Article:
Is there some combination of exercises that "automatically" will improve on front/back imbalances in the body?

How important is form for improvement of front/back imbalances?

  • If you have any specific concerns regarding your own imbalances, you might want to give some more information on your specific case (maybe in a new question), so we can give better advice. If you were only interested in that topic theoretically, ignore this comment :p
    – user8119
    Jun 3, 2014 at 12:16
  • It is not "theoretical". I have a lot of imbalances (like very stiff one one side of the body) - but I don't know if and how I have strength imbalances
    – Olav
    Jun 9, 2014 at 19:43

2 Answers 2


No exercises will automatically improve imbalances. It is important to work on the specific imbalance one might have.

For instance, if someone is kyphotic they should certainly put more of an emphasis on rowing type movements to improve the strength of the back muscles. Doing the same amount of pushing and pulling work will not yield any change in the issue.

Form also plays a huge role in the fixing of muscle imbalances. Two examples where this point can really be seen would be the row and squat. If a person performs a row while in flexion, they will not be helping their body get back to extension as it should be.

As for the squat, not hitting parallel would not help the imbalance between the quads and hamstrings. Since only when the lifter is squatting down to parallel do the hamstrings really come in to play.


I'm not entirely clear from the question as to whether you are looking for a program to correct an imbalance or prevent one?

If you are trying to prevent one you could use supersets. This is where instead of having a rest inbetween sets. You work the opposite muscle. For a muscle to be working, the opposing muscle must be at rest. So for example. You could work biceps immediately followed by triceps. Back followed by chest. That way you can make sure you are working back and front equally.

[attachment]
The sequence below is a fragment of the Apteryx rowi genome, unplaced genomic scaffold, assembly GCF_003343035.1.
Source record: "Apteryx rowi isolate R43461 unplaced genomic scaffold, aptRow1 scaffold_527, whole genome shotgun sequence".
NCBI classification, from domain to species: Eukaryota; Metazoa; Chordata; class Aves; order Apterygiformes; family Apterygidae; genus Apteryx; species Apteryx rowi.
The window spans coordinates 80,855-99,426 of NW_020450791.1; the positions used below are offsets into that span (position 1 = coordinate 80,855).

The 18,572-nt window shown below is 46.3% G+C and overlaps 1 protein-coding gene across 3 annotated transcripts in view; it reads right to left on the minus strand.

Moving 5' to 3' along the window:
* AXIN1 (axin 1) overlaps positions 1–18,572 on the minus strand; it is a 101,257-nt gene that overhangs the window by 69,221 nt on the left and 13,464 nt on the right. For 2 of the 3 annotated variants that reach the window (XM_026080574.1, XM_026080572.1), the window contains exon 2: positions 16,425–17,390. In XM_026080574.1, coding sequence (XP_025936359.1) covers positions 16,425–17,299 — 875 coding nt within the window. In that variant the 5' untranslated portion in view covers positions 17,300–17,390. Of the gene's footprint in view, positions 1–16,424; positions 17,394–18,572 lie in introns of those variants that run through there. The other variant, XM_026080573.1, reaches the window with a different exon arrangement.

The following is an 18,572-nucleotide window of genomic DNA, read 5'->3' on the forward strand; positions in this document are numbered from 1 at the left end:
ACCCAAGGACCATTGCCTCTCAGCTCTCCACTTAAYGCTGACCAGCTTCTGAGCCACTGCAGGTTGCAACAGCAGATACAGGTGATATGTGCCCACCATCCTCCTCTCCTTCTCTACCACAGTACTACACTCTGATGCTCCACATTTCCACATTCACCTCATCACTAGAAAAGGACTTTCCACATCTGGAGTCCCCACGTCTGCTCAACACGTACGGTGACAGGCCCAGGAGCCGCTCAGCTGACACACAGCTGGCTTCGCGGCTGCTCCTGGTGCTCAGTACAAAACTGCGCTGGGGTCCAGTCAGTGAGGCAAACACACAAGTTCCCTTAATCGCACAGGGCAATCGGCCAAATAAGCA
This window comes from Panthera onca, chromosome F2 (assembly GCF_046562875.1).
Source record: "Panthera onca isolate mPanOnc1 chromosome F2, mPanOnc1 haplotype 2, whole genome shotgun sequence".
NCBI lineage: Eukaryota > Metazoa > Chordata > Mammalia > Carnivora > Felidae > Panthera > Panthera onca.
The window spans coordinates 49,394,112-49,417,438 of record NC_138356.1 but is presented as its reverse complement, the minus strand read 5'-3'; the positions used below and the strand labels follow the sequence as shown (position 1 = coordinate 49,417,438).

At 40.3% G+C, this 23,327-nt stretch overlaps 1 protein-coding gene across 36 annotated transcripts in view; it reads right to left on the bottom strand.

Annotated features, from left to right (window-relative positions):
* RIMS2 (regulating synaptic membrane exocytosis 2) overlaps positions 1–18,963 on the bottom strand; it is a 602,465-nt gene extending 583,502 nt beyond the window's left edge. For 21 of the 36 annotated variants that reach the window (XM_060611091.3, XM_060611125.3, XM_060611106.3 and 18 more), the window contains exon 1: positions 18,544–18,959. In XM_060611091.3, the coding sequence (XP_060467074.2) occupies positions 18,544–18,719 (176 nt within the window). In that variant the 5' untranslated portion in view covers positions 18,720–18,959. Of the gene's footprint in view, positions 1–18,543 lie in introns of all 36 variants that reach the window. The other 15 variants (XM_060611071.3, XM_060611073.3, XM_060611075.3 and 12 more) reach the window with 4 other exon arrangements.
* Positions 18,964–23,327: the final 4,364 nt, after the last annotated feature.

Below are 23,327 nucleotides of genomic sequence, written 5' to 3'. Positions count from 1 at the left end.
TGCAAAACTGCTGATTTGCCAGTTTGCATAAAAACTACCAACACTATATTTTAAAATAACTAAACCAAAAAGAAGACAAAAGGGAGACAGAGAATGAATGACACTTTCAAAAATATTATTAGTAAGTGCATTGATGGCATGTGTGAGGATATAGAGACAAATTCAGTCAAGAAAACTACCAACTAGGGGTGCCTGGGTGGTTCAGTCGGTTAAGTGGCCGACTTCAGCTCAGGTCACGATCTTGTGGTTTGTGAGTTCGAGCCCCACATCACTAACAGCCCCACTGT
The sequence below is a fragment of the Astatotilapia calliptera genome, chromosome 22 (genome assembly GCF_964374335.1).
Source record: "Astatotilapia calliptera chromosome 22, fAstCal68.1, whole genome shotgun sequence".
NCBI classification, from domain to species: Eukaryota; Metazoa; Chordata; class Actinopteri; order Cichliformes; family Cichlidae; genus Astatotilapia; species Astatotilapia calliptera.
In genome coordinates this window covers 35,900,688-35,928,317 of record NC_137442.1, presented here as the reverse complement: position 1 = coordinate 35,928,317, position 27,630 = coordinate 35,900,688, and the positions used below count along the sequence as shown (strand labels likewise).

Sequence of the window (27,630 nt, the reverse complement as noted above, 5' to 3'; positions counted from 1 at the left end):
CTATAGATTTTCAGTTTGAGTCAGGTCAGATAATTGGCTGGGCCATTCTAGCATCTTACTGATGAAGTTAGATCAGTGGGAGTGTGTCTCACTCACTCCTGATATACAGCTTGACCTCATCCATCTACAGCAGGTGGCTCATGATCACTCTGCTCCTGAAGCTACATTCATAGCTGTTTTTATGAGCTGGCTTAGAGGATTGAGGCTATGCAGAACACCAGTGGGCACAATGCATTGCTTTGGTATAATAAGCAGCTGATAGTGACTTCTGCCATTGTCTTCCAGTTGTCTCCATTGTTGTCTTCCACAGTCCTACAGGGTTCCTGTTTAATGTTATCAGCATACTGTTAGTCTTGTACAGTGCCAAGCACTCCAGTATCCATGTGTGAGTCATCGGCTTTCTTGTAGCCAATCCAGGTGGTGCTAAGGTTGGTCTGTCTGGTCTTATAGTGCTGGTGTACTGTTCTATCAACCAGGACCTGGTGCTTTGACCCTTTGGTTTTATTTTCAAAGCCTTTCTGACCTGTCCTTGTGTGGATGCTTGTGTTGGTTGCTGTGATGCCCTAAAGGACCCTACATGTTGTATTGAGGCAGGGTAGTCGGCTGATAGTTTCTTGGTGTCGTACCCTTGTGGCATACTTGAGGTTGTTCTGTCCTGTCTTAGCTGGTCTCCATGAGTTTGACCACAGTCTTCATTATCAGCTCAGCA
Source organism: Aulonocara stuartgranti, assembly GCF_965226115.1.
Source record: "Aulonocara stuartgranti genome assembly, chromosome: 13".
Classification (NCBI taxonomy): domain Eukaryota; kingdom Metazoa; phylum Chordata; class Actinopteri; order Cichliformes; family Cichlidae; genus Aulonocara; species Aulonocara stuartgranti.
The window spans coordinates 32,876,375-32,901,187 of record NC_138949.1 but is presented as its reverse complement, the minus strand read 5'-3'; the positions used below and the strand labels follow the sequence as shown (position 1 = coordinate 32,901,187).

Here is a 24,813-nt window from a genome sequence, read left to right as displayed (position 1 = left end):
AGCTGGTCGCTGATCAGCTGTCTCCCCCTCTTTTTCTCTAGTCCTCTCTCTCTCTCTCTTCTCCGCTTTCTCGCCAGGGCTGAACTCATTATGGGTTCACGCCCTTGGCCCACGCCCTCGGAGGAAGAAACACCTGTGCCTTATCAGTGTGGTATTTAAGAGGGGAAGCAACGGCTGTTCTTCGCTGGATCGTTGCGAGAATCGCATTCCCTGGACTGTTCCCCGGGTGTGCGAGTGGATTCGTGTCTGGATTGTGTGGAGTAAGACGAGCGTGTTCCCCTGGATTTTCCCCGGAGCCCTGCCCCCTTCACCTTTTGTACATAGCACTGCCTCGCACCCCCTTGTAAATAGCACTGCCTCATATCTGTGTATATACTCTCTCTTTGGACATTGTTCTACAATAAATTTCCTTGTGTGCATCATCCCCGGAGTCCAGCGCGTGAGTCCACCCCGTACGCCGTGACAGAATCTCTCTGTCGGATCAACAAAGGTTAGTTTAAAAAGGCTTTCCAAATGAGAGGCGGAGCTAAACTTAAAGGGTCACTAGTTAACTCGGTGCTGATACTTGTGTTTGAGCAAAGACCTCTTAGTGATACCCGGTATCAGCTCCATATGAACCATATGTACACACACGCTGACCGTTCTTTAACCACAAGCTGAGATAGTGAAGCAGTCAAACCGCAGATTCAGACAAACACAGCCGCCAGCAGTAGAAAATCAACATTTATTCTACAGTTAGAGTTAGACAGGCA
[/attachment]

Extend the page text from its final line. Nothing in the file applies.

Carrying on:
If you are looking to correct an imbalance you would need to be more specific in your question.

Form is very important for many reasons. To prevent an imbalance, to get the most benefit from the exercise and to prevent injury.

  • Regarding supersets, I feel it should be pointed out that the term is kinda squishy, as several concepts have been mashed together under that name over time. While I agree on antagonistic supersets being good against imbalances, others, like same muscle supersets (e.g. bench press, then flyes) might not be.
    – user8119
    Jun 3, 2014 at 12:15
  • Yes I agree, which is why I explain what I meant, but good to point it out, as maybe confusing if super setting is googled Jun 3, 2014 at 21:29
  • " whether you are looking for a program to correct an imbalance or prevent one?" - - - - - I want that what I do contribute to a more balanced body, like I think the Convict Conditioning Program I am following.
    – Olav
    Jun 3, 2014 at 22:08
  • Reg "superset" - what would be interesting is if you could have matching goals on the 2 sides - like if you can do 8 pullups you should be able to do 17 pushups. IS this possible?
    – Olav
    Jun 5, 2014 at 10:22

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